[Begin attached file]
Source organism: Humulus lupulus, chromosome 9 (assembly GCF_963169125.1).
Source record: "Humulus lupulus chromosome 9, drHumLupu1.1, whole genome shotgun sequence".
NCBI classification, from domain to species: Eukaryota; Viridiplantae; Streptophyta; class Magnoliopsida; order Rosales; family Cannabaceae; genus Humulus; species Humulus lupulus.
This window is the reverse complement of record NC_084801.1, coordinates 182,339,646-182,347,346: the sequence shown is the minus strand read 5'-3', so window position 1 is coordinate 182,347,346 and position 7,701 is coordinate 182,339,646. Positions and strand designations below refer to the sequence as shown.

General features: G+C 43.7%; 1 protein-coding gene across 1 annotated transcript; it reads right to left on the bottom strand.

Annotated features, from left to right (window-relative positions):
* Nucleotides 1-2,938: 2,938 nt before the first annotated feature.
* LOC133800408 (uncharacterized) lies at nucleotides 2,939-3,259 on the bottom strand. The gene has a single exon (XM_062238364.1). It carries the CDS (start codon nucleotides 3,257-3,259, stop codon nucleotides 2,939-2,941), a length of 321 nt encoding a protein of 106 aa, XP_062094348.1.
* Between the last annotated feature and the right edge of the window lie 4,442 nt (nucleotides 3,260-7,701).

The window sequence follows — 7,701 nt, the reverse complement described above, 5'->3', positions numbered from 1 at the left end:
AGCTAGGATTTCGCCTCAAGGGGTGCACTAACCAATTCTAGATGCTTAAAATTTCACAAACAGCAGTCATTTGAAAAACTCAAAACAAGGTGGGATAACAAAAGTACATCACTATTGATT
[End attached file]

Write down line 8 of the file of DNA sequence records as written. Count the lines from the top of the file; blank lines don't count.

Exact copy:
* LOC133800408 (uncharacterized) lies at nucleotides 2,939-3,259 on the bottom strand. The gene has a single exon (XM_062238364.1). It carries the CDS (start codon nucleotides 3,257-3,259, stop codon nucleotides 2,939-2,941), a length of 321 nt encoding a protein of 106 aa, XP_062094348.1.